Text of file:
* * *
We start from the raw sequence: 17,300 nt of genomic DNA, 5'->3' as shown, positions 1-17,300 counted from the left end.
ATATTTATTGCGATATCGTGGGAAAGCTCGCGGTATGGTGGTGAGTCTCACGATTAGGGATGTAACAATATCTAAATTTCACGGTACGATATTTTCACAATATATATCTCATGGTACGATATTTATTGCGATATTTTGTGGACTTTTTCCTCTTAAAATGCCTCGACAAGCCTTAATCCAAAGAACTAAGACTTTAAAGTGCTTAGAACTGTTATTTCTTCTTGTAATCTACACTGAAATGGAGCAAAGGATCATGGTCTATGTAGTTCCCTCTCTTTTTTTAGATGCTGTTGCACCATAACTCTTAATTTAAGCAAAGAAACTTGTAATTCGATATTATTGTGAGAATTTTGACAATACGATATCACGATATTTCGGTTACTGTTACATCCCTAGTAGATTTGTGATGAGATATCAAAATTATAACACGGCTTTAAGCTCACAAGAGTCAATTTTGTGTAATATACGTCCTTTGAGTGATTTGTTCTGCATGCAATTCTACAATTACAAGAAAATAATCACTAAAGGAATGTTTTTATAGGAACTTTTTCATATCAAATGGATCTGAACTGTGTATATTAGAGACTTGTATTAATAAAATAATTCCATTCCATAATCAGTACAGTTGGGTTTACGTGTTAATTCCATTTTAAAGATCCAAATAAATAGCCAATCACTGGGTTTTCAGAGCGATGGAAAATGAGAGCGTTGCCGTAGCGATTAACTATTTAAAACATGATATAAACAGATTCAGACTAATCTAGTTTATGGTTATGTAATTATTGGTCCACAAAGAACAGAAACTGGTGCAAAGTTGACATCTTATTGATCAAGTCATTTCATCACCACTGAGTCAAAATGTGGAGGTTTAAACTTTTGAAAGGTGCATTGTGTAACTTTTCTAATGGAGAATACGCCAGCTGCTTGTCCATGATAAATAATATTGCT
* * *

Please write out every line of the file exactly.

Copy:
We start from the raw sequence: 17,300 nt of genomic DNA, 5'->3' as shown, positions 1-17,300 counted from the left end.
ATATTTATTGCGATATCGTGGGAAAGCTCGCGGTATGGTGGTGAGTCTCACGATTAGGGATGTAACAATATCTAAATTTCACGGTACGATATTTTCACAATATATATCTCATGGTACGATATTTATTGCGATATTTTGTGGACTTTTTCCTCTTAAAATGCCTCGACAAGCCTTAATCCAAAGAACTAAGACTTTAAAGTGCTTAGAACTGTTATTTCTTCTTGTAATCTACACTGAAATGGAGCAAAGGATCATGGTCTATGTAGTTCCCTCTCTTTTTTTAGATGCTGTTGCACCATAACTCTTAATTTAAGCAAAGAAACTTGTAATTCGATATTATTGTGAGAATTTTGACAATACGATATCACGATATTTCGGTTACTGTTACATCCCTAGTAGATTTGTGATGAGATATCAAAATTATAACACGGCTTTAAGCTCACAAGAGTCAATTTTGTGTAATATACGTCCTTTGAGTGATTTGTTCTGCATGCAATTCTACAATTACAAGAAAATAATCACTAAAGGAATGTTTTTATAGGAACTTTTTCATATCAAATGGATCTGAACTGTGTATATTAGAGACTTGTATTAATAAAATAATTCCATTCCATAATCAGTACAGTTGGGTTTACGTGTTAATTCCATTTTAAAGATCCAAATAAATAGCCAATCACTGGGTTTTCAGAGCGATGGAAAATGAGAGCGTTGCCGTAGCGATTAACTATTTAAAACATGATATAAACAGATTCAGACTAATCTAGTTTATGGTTATGTAATTATTGGTCCACAAAGAACAGAAACTGGTGCAAAGTTGACATCTTATTGATCAAGTCATTTCATCACCACTGAGTCAAAATGTGGAGGTTTAAACTTTTGAAAGGTGCATTGTGTAACTTTTCTAATGGAGAATACGCCAGCTGCTTGTCCATGATAAATAATATTGCT